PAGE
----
The Private Museum (TPM) Singapore presents Australian artist Ian de Souza’s homecoming debut, Clear Light, this October. While spotlighting an artist returning to his land and heritage, Clear Light also embodies a man coming home to his self. Considering that all visual experiences start with light, Clear Light offers an experience of a new beginning marked by clarity – in Ian’s own words: “Just let it be and feel it.”
Born in 1939 in then-Malaya, de Souza grew up in a period of turbulence, where he spent his childhood in Singapore under colonial British rule and the Japanese occupation before moving to New South Wales, Australia. He briefly studied to be a Redemptorist missionary priest and went on to study art at Perth Technical College. Through the 1960s and 70s, he toured the world widely as a musician, performed alongside pop music icons such as the Bee Gees, before transitioning into a full-time artist in 1980.
Experienced across all mediums, with mastery over water-based colours and inks,Ian‘s most recent works involve a process of bleeding inks through layers of rice paper, and were inspired by his recent travels to India, China and South East Asia. In these works, Ian is seeking fundamental and ethereal images of the human form through the discovery of ‘accidental’ strokes. His many years of classical training as an artist, focusing on the human form, enable him to achieve this. Yet in many ways, these works mark a departure from his previous works, in that they derive from the classical techniques of Chinese calligraphy and painting, yet remain thoroughly contemporary.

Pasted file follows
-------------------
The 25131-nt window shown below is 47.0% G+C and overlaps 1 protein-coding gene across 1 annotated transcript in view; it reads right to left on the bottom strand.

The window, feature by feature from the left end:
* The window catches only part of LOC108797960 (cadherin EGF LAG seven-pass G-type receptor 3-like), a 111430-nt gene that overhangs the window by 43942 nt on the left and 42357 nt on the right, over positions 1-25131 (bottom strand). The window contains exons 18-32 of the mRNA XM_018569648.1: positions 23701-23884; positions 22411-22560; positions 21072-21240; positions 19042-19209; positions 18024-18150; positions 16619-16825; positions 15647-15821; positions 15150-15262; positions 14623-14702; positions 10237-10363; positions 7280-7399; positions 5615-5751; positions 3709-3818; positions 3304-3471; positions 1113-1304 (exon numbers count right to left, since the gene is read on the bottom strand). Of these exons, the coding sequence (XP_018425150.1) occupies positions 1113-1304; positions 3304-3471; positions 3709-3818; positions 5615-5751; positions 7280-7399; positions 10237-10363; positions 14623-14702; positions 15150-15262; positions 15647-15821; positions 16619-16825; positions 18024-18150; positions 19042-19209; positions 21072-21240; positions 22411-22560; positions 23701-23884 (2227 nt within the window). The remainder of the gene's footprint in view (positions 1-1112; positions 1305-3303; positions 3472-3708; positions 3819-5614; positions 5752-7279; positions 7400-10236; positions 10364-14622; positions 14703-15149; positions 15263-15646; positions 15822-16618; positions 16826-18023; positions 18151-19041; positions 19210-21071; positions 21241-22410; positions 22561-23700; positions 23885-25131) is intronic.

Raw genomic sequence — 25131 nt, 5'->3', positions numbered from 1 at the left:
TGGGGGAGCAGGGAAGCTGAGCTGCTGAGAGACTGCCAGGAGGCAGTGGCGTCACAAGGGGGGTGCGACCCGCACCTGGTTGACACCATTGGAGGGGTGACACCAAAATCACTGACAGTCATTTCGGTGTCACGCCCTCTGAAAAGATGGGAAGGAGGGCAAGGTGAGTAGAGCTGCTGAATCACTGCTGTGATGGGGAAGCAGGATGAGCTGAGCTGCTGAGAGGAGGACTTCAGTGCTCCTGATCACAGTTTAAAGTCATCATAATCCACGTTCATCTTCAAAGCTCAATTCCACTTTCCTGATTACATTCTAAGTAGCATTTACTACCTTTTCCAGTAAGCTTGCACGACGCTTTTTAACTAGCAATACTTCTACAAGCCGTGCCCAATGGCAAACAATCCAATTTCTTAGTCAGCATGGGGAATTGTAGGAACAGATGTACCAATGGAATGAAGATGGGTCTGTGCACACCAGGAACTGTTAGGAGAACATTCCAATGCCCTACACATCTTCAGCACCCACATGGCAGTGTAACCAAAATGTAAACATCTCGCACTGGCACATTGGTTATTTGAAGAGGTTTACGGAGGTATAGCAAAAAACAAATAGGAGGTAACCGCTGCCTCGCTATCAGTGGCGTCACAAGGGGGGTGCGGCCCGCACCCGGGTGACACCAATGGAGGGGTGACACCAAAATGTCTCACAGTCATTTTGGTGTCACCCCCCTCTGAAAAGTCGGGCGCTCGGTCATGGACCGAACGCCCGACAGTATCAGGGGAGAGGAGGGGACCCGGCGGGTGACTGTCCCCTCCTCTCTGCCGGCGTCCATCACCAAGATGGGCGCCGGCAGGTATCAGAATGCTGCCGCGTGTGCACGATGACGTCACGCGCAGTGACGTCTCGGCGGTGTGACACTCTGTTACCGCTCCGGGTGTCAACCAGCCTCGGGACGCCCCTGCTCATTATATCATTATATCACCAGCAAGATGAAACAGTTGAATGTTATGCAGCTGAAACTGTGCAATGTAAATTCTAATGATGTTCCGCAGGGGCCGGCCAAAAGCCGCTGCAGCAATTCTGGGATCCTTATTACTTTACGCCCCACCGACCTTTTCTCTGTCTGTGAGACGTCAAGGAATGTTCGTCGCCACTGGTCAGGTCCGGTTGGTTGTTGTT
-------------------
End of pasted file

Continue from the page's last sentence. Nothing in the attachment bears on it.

Clear Light then is a response to de Souza’s lifelong pursuit of passion, knowledge and technical mastery, and the realization that comes from years of thoughtful introspection. In this homecoming exhibition, visitors will get to experience his latest series of works – abstract ink paintings – which embody the artist’s contemplation on his Eastern heritage, spirituality and harmony.
Clear Light runs from 10th October to 8th December 2019 at the Private Museum. Admission is free. For more information, visit their website here